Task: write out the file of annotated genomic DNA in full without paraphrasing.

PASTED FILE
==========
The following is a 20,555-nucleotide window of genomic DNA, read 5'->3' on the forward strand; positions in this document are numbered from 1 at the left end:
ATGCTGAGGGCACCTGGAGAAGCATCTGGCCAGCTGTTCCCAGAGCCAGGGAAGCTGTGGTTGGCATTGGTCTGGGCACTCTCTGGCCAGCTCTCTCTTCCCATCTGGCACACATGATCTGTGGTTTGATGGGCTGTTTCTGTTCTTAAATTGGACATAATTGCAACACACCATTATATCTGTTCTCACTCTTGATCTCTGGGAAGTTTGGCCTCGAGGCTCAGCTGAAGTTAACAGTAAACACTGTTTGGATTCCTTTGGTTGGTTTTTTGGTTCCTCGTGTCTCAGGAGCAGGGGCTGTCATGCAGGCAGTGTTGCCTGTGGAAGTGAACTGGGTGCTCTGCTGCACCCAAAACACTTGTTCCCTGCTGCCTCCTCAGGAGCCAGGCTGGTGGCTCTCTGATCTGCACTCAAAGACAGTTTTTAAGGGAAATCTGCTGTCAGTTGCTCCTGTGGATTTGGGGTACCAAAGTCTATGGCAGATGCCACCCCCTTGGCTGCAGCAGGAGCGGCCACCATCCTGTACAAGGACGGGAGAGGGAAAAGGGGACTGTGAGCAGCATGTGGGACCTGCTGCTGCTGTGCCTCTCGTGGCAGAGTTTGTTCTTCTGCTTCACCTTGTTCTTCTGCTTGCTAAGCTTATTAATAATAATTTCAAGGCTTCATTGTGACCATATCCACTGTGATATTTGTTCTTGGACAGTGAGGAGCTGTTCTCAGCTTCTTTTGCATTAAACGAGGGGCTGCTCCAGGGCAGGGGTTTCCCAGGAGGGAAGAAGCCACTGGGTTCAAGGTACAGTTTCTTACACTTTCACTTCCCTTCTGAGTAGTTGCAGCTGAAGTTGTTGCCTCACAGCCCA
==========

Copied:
The following is a 20,555-nucleotide window of genomic DNA, read 5'->3' on the forward strand; positions in this document are numbered from 1 at the left end:
ATGCTGAGGGCACCTGGAGAAGCATCTGGCCAGCTGTTCCCAGAGCCAGGGAAGCTGTGGTTGGCATTGGTCTGGGCACTCTCTGGCCAGCTCTCTCTTCCCATCTGGCACACATGATCTGTGGTTTGATGGGCTGTTTCTGTTCTTAAATTGGACATAATTGCAACACACCATTATATCTGTTCTCACTCTTGATCTCTGGGAAGTTTGGCCTCGAGGCTCAGCTGAAGTTAACAGTAAACACTGTTTGGATTCCTTTGGTTGGTTTTTTGGTTCCTCGTGTCTCAGGAGCAGGGGCTGTCATGCAGGCAGTGTTGCCTGTGGAAGTGAACTGGGTGCTCTGCTGCACCCAAAACACTTGTTCCCTGCTGCCTCCTCAGGAGCCAGGCTGGTGGCTCTCTGATCTGCACTCAAAGACAGTTTTTAAGGGAAATCTGCTGTCAGTTGCTCCTGTGGATTTGGGGTACCAAAGTCTATGGCAGATGCCACCCCCTTGGCTGCAGCAGGAGCGGCCACCATCCTGTACAAGGACGGGAGAGGGAAAAGGGGACTGTGAGCAGCATGTGGGACCTGCTGCTGCTGTGCCTCTCGTGGCAGAGTTTGTTCTTCTGCTTCACCTTGTTCTTCTGCTTGCTAAGCTTATTAATAATAATTTCAAGGCTTCATTGTGACCATATCCACTGTGATATTTGTTCTTGGACAGTGAGGAGCTGTTCTCAGCTTCTTTTGCATTAAACGAGGGGCTGCTCCAGGGCAGGGGTTTCCCAGGAGGGAAGAAGCCACTGGGTTCAAGGTACAGTTTCTTACACTTTCACTTCCCTTCTGAGTAGTTGCAGCTGAAGTTGTTGCCTCACAGCCCA